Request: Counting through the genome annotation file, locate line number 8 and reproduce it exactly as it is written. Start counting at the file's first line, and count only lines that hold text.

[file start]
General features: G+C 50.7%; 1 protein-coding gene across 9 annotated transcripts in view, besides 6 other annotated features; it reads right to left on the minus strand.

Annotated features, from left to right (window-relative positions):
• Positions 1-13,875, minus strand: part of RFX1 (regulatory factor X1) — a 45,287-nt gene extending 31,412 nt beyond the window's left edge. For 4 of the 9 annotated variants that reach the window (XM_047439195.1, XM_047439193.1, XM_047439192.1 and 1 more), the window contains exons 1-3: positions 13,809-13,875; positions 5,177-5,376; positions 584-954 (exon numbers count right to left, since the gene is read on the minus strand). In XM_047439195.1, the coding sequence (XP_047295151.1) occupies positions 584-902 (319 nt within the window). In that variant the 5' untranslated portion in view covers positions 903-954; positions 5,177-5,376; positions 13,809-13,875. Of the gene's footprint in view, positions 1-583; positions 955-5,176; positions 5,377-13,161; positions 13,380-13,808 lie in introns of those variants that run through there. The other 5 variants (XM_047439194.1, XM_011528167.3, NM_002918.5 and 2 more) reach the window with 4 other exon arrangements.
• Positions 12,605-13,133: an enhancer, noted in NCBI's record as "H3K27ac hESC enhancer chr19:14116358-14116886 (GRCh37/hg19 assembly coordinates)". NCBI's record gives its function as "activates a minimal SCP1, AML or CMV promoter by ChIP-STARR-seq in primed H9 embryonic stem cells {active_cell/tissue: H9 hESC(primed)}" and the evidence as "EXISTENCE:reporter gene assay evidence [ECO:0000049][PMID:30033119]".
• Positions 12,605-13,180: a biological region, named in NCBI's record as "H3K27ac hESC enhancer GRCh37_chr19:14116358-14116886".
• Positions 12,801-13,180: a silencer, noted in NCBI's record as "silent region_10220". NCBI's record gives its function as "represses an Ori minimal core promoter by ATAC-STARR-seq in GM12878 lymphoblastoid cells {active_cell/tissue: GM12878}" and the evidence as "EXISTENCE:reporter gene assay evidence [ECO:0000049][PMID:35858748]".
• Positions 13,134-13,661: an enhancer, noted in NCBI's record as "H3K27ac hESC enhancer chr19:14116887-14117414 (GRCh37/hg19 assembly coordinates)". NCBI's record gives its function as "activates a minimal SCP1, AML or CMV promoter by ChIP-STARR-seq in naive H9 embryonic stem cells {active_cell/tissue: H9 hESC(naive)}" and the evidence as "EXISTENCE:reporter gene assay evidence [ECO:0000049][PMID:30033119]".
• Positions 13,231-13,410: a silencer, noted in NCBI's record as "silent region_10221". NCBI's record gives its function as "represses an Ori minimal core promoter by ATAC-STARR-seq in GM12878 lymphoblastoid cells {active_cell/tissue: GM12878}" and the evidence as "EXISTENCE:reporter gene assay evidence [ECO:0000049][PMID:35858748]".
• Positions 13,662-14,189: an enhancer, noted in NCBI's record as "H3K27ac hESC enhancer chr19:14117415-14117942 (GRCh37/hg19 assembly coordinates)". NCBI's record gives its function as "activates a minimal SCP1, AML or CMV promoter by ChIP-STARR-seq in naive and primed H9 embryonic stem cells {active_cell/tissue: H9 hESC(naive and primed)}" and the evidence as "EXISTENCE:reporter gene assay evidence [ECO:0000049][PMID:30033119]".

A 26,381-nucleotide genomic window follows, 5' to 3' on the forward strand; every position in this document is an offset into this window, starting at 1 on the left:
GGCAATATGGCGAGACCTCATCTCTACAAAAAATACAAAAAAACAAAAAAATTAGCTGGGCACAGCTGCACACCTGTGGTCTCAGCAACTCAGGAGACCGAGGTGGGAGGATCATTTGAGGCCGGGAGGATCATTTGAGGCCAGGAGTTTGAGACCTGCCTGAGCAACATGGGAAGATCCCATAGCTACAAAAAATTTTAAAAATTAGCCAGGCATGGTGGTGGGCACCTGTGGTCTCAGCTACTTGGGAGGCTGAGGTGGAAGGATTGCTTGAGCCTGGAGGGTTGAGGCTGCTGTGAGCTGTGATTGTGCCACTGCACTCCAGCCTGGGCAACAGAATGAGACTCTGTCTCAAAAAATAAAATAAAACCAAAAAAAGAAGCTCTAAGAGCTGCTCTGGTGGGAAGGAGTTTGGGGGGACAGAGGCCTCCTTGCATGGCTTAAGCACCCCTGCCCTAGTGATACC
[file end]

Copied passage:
• Positions 13,231-13,410: a silencer, noted in NCBI's record as "silent region_10221". NCBI's record gives its function as "represses an Ori minimal core promoter by ATAC-STARR-seq in GM12878 lymphoblastoid cells {active_cell/tissue: GM12878}" and the evidence as "EXISTENCE:reporter gene assay evidence [ECO:0000049][PMID:35858748]".